NASA's Mission to Pluto and the Kuiper Belt
NASA's New Horizons mission is returning to normal science operations after a July 4 anomaly and remains on track for its July 14 flyby of Pluto.
The investigation into the anomaly that caused New Horizons to enter "safe mode" on July 4 has concluded that no hardware or software fault occurred on the spacecraft. The underlying cause of the incident was a hard-to-detect timing flaw in the spacecraft command sequence that occurred during an operation to prepare for the close flyby. No similar operations are planned for the remainder of the Pluto encounter.
"I'm pleased that our mission team quickly identified the problem and assured the health of the spacecraft," said Jim Green, NASA's Director of Planetary Science. "Now - with Pluto in our sights - we're on the verge of returning to normal operations and going for the gold."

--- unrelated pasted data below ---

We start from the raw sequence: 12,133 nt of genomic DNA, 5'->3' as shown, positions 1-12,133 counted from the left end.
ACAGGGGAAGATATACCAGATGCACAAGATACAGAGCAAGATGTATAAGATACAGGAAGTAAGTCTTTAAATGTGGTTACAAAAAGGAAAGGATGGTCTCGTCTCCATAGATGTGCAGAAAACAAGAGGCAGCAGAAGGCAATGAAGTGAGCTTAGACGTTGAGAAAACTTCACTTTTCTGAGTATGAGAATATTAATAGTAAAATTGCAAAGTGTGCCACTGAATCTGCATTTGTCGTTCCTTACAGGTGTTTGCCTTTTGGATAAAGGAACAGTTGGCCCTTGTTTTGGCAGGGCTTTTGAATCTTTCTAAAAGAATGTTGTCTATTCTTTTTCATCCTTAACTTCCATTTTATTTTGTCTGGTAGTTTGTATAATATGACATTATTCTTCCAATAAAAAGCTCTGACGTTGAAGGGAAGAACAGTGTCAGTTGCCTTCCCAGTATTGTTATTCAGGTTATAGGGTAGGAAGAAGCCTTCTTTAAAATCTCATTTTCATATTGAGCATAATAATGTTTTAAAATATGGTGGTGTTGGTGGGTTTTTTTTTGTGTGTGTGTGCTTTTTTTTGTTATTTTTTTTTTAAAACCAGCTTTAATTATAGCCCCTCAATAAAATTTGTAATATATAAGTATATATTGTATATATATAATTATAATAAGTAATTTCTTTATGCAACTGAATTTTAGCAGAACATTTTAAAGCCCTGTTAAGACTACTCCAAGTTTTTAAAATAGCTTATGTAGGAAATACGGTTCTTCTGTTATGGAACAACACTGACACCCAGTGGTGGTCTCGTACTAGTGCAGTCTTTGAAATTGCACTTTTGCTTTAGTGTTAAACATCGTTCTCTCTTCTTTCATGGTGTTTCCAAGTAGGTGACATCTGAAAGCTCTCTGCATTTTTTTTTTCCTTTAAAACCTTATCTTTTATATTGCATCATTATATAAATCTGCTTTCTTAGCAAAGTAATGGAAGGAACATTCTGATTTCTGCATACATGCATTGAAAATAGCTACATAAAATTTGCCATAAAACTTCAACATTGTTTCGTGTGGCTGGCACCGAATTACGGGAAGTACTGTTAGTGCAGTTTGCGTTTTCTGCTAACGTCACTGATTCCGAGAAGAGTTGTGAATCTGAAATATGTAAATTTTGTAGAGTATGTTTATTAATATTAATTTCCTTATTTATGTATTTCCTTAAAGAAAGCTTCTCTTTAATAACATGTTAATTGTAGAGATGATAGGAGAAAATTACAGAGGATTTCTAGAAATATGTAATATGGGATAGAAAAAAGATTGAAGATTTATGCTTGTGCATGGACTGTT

Preparations are ongoing to resume the originally planned science operations on July 7 and to conduct the entire close flyby sequence as planned. The mission science team and principal investigator have concluded that the science observations lost during the anomaly recovery do not affect any primary objectives of the mission, with a minimal effect on lesser objectives. "In terms of science, it won't change an A-plus even into an A," said New Horizons Principal Investigator Alan Stern of the Southwest Research Institute, Boulder.
Adding to the challenge of recovery is the spacecraft's extreme distance from Earth. New Horizons is almost 3 billion miles away, where radio signals, even traveling at light speed, need 4.5 hours to reach home. Two-way communication between the spacecraft and its operators requires a nine-hour round trip.
Status updates will be issued as new information is available.